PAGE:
The cathedral on the proposed site was demolished, and construction began, only to be halted when the steel from the foundations was ripped out for use in the war effort. Eventually, the plans were abandoned, and in 1958, the site was turned into the world's largest open-air swimming pool. 

The euthanasia rollercoaster, 2010 

Image: Julijonas Urbonas.

OK, this one was more of an art project than an actual planned structure. But it's so horrible we couldn't bear to exclude it. From the website of the designer, Julijonas Urbonas:

Riding the coaster’s track, the rider is subjected to a series of intensive motion elements that induce various unique experiences: from euphoria to thrill, and from tunnel vision to loss of consciousness, and, eventually, death.

Read that again:

Eventually, death.

Lovely.

Oh, and if you're lucky enough to somehow survive the coaster's corkscrew bends:

You would soon recover from G-LOC (g-force induced loss of consciousness), remaining unconscious, and your body would flail around in a chaotic fit that is called "funky chicken" in aeromedical slang, as the neurons in the brain – replenished with extra oxygenated blood pumped harder from the heart – begin firing once again. This causes arms and legs to twitch uncontrollably.

 

Anyway, next time you think about writing a furious letter to the planning department, relax. At least it's not a pyramid full of dead people, or a car park in the clouds.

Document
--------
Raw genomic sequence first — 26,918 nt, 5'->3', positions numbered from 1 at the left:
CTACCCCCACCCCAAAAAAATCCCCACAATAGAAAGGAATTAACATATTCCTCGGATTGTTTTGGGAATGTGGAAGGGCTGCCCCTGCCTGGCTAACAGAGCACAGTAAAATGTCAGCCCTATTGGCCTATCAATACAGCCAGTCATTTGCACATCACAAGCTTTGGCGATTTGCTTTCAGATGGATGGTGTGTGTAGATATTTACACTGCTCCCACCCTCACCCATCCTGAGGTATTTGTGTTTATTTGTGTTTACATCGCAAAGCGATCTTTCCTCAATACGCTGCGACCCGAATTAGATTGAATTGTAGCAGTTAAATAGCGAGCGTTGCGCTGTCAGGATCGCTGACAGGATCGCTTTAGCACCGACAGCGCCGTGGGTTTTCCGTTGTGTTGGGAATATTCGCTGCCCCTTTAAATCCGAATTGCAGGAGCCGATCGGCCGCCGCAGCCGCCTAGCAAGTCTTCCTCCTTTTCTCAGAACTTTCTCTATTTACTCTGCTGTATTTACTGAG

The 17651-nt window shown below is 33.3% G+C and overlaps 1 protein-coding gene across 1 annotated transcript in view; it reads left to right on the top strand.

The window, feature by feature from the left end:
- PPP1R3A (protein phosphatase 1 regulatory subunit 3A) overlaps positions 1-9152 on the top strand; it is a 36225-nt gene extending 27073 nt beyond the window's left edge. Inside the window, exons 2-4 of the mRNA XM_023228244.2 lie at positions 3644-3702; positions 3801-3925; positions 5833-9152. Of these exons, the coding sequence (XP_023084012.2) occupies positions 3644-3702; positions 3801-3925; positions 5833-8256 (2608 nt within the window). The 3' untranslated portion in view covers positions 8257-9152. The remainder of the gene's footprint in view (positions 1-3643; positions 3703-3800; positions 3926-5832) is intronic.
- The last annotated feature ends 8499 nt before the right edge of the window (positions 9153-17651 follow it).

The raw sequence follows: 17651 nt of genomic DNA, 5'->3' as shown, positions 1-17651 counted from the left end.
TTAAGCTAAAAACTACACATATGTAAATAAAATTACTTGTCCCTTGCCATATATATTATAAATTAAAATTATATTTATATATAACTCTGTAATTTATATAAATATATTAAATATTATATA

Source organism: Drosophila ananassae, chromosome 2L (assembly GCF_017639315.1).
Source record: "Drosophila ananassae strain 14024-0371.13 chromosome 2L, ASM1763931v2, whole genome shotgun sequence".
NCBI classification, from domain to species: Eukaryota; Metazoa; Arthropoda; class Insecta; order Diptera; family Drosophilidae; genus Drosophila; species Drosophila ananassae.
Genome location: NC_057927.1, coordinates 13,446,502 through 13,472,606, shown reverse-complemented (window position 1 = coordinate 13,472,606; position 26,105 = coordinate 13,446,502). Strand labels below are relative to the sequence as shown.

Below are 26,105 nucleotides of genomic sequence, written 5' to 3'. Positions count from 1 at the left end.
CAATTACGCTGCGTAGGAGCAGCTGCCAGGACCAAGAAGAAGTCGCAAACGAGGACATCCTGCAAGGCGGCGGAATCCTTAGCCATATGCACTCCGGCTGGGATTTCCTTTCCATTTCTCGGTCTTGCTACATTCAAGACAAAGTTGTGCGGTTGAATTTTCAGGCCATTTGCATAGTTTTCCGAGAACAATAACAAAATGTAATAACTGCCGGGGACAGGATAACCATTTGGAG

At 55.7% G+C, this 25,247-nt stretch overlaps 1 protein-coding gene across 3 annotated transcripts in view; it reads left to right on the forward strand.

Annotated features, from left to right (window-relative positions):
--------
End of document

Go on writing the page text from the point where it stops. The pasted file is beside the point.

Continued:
Here are all the names of London tube stations that we’ve just stopped noticing are weird

What the hell. Swiss Cottage. Image: Oxyman/Wikipedia Commons.

Angel

 “The next station is Gnome. Change here for Elf, Cherubim and Gnome.”

Arsenal

Would be a lot less weird if it wasn’t a good eight miles away from where they actually built the arsenal.

Bank

It’s like something from a kid’s picture book where everything is labelled incredibly literally. Was even sillier when the next station along was still called Post Office. (It’s St Paul’s now.)

Barking

Disappointing lack of doggos.

Barkingside

Same, also a surprisingly long way from Barking.

Bromley-by-Bow

But not by Bromley which, once again, is eight bloody miles awy.

Canada Water

No.

Chalk Farm

Chalk isn’t a plant, lads.

Cockfosters

...

Elephant & Castle

What.

Grange Hill.

Hainault

Hang on, that’s in Belgium isn’t it?

Hornchurch

There are literally horns no the church, to be fair.

Kentish Town

Actually in Middlesex, nowhere near Kent.

Knightsbridge

Not only no knights, but no bridge either.


Oval

Might as well have a station called “oblong” or “dodecahedon”.

Oxford Circus

Plenty of clowns though, amirite?

Perivale

Does any other London suburb promise such a vertiginous drop between name and reality?

Plaistow

To be honest the name’s fine, I just wish people knew how to pronounce it.

Roding Valley

The river’s more than 30 miles long, guys, this doesn’t narrow it down.

Seven Sisters

None that I’ve noticed.

Shepherd’s Bush

“Now where are those sheep hiding now?”

Shepherd’s Bush Market

Because one bush is never enough.

Southwark

1. That’s not how that combination of letters should sound. 2. That’s not where Southwark is. Other than that you’re fine.

Swiss Cottage

Sure, let’s name a station after a novelty drinking establishment, why the hell not.

Waterloo

Okay, this one is definitely in Belgium.

Jonn Elledge is the editor of CityMetric. He is on Twitter as @jonnelledge and also has a Facebook page now for some reason.